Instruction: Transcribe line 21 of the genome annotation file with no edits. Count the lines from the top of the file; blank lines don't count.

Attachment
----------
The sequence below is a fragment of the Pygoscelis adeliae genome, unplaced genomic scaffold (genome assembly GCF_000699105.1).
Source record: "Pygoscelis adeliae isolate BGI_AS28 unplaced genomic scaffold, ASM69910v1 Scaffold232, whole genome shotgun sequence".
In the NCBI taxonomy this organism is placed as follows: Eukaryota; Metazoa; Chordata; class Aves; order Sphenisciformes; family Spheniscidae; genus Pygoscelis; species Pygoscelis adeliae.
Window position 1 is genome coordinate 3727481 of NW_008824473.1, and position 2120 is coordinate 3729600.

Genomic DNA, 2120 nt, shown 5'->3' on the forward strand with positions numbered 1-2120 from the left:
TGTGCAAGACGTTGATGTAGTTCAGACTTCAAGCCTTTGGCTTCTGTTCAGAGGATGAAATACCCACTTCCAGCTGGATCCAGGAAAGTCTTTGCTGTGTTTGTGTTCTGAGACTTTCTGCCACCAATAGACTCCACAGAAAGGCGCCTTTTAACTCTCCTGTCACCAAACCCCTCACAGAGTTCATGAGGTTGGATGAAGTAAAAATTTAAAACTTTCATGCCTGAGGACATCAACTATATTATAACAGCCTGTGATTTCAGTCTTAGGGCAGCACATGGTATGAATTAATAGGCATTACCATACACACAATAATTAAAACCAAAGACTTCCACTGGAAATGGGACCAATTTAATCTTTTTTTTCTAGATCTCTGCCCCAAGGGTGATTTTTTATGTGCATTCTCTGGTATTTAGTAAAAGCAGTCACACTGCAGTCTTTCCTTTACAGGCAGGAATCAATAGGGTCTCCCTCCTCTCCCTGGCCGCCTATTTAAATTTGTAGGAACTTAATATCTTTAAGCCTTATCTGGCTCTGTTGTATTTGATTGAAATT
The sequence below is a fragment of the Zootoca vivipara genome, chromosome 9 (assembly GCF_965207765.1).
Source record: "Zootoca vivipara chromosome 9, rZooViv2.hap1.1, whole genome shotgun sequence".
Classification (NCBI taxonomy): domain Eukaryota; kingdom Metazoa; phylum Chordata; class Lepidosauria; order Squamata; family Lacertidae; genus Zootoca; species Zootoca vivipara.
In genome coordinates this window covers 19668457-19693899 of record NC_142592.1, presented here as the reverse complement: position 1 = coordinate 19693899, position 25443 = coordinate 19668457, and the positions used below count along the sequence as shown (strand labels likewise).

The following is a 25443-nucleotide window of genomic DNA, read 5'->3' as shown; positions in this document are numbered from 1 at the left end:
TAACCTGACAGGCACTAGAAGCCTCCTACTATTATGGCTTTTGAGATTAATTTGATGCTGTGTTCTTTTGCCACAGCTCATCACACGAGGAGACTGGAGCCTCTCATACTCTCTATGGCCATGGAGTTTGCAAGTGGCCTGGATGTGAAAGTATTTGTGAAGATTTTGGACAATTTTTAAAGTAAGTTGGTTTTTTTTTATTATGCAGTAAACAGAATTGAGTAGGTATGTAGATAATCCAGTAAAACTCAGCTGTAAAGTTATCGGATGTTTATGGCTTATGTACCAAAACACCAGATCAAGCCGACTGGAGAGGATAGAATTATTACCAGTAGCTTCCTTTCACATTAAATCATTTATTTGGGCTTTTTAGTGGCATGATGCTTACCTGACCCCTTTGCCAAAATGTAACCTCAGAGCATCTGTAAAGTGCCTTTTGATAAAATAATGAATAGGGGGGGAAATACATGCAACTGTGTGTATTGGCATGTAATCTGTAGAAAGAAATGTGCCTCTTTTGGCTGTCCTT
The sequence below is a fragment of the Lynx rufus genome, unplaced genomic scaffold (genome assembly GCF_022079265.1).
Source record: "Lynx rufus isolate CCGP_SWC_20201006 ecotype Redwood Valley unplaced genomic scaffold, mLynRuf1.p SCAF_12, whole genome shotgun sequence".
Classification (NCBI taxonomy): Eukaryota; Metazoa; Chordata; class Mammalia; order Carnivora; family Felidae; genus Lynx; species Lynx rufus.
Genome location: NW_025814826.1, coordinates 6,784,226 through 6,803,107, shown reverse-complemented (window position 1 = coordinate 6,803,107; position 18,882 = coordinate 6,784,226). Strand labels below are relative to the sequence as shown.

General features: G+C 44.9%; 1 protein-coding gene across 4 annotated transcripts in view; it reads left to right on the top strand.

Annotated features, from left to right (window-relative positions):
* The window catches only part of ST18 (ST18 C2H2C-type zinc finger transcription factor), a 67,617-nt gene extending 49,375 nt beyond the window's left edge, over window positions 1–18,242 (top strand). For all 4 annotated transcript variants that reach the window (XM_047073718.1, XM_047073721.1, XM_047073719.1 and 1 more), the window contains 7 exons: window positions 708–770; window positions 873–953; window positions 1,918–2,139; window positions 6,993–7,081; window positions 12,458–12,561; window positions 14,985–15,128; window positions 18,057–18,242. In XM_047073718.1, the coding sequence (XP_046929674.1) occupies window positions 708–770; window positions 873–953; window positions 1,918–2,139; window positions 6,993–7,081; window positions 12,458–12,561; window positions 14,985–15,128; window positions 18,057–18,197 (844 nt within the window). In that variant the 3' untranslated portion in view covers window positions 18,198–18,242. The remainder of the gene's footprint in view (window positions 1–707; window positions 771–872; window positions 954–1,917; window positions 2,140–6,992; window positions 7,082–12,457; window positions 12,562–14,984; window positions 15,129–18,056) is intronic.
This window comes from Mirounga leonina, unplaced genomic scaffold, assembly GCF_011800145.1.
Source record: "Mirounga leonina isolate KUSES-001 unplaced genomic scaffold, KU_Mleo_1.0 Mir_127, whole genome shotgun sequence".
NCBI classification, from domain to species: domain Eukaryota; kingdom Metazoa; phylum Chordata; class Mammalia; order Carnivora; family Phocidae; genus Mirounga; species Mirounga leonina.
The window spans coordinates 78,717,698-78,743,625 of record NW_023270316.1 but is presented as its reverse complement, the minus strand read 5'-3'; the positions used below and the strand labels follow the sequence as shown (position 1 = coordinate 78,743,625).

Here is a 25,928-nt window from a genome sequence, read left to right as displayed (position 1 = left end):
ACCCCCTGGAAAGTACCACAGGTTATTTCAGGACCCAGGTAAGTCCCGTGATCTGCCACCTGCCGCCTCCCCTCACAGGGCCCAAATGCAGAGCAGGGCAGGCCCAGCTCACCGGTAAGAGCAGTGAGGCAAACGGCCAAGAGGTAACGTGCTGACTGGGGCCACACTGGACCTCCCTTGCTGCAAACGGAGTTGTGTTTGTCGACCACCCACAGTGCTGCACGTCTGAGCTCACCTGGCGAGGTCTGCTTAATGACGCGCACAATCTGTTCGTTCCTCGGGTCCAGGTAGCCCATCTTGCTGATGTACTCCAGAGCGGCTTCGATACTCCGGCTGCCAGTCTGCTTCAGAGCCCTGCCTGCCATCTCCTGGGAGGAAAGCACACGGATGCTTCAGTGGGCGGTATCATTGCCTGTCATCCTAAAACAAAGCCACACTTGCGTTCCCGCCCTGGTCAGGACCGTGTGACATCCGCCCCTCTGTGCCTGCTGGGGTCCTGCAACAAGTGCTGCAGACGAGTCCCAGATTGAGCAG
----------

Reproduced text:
Source record: "Mirounga leonina isolate KUSES-001 unplaced genomic scaffold, KU_Mleo_1.0 Mir_127, whole genome shotgun sequence".